How Many Homes Are Still Underwater?

The historic amount of monetary easing from the Federal Reserve has acted like a life preserver to the real estate market, but many Americans still find themselves underwater or anchored to their current homes.

In the first quarter of 2013, the national negative equity rate declined to 25.4 percent of all homeowners with a mortgage, according to Zillow’s Negative Equity Report. While this is an improvement from the previous quarter, another 18.2 percent of mortgaged homeowners do not have enough equity to afford a move.

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Across the nation, a little more than 13 million homeowners with a mortgage owe more than their homes are currently worth. That number rises to 22.3 million homeowners when including homeowners with less than 20 percent home equity. Zillow finds the effective negative equity rate to be 43.6 percent when considering the under-equity crowd.

A homeowner technically reaches positive equity when the market value of the house exceeds the outstanding loan balance by any amount, but the associated costs of listing a house and moving keep many Americans trapped.

“Reaching positive equity, even barely, is an important milestone. But things such as real estate agents’ fees and a down payment for the next home traditionally come out of the proceeds from the prior home’s sale. Without enough equity, these costs will instead have to come out of a homeowner’s pocket, leaving many still stuck,” said Zillow Chief Economist Dr. Stan Humphries. “Looking at the effective negative equity rate could explain why recent, healthy declines in the number of underwater borrowers haven’t yet translated into more homes for sale. The only cure is patience, as rising home values continue to build equity to the point where more homeowners can realistically sell.”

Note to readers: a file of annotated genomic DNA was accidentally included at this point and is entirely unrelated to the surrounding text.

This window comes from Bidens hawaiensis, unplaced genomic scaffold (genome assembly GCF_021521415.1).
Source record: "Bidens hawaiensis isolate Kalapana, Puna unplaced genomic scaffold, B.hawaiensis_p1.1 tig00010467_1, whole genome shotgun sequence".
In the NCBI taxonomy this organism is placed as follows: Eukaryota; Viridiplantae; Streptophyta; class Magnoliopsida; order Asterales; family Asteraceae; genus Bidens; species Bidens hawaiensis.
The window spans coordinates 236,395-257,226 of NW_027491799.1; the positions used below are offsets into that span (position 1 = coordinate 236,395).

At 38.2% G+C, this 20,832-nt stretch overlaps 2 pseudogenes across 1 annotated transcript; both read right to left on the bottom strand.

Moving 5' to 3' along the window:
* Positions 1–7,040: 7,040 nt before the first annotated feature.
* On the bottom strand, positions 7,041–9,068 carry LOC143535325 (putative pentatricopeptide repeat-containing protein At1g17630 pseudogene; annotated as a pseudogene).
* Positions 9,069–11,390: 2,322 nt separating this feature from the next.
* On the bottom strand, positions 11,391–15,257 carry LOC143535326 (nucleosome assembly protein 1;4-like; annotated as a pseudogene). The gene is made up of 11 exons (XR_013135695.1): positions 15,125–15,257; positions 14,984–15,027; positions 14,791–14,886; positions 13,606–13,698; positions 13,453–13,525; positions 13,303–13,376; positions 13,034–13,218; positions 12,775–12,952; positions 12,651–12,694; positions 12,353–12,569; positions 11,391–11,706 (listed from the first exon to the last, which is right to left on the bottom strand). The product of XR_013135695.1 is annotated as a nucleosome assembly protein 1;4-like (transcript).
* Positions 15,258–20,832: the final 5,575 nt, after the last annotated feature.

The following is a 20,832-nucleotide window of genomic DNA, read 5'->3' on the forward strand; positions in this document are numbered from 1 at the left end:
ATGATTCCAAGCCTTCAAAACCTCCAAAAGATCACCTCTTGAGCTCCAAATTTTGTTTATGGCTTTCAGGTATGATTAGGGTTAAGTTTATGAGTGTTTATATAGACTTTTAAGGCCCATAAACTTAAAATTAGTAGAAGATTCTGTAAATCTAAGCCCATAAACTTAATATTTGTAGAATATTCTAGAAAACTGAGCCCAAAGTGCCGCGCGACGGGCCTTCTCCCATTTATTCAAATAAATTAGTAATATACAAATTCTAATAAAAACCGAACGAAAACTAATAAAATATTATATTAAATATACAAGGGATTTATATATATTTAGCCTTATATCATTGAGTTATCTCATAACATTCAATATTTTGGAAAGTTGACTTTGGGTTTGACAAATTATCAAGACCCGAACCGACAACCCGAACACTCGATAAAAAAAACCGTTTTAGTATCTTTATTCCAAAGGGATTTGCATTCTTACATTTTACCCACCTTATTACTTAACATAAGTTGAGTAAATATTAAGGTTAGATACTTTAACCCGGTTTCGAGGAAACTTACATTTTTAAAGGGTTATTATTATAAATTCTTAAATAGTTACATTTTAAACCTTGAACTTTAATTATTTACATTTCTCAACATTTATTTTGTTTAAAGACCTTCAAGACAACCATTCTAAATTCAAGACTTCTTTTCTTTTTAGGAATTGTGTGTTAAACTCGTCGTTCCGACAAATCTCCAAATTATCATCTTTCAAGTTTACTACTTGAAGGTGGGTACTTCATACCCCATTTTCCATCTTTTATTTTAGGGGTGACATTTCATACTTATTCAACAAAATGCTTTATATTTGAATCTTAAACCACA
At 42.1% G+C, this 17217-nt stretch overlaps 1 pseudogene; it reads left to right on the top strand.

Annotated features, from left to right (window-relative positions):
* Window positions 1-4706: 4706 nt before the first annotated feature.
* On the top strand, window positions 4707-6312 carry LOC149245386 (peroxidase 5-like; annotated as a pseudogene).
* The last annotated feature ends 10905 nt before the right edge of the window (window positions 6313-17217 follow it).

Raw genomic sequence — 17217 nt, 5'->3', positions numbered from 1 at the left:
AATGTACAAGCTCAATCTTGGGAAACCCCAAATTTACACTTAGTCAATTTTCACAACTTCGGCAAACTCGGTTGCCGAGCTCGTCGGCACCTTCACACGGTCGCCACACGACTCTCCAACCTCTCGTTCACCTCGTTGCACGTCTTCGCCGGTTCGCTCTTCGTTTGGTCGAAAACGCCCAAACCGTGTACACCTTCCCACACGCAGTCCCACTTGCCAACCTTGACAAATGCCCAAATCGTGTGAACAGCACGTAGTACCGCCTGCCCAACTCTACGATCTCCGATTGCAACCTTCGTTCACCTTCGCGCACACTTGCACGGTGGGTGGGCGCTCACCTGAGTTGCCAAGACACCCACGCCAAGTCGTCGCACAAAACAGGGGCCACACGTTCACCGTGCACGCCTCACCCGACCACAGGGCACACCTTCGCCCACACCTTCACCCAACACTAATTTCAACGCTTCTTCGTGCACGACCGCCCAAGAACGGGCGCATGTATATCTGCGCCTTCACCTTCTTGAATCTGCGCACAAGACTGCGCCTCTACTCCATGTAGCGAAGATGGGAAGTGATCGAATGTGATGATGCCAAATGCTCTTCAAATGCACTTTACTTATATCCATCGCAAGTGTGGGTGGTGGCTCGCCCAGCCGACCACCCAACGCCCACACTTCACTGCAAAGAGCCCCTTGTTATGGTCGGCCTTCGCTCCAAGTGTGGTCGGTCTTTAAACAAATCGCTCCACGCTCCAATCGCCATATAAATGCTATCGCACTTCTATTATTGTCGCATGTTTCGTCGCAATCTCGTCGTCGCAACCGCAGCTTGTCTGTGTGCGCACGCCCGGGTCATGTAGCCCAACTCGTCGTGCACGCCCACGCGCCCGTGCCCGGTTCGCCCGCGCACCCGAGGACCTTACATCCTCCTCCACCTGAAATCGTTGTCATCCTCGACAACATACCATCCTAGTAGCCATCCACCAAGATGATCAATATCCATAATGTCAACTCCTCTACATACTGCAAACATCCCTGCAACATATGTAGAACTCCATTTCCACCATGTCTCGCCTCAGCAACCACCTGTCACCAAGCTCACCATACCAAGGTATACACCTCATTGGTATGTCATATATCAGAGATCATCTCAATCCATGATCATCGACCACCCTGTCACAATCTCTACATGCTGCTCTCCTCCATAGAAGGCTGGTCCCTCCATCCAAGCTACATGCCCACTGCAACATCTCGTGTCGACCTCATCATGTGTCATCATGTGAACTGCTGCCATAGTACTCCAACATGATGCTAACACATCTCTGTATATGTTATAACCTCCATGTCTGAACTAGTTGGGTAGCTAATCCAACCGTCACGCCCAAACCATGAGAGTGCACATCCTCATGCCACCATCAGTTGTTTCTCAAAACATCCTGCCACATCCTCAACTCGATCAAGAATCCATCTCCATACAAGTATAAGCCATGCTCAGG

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With the help of centrally-planned interest rates and low inventory levels, home prices have been on the rise. The latest reading from the Standard & Poor’s/Case-Shiller index showed a 10.9 percent jump in home prices for March, compared to the prior year. Home prices in 20 major metropolitan areas rose at their fastest rate since April 2006, and beat expectations calling for a 10.2 percent gain. In fact, all 20 cities posted year-over-year gains for the third consecutive month.

Looking ahead, Zillow predicts the negative equity rate among all homeowners with a mortgage will decline to 23.5 percent by the first quarter of 2014, saving 1.4 million additional homeowners from being underwater.

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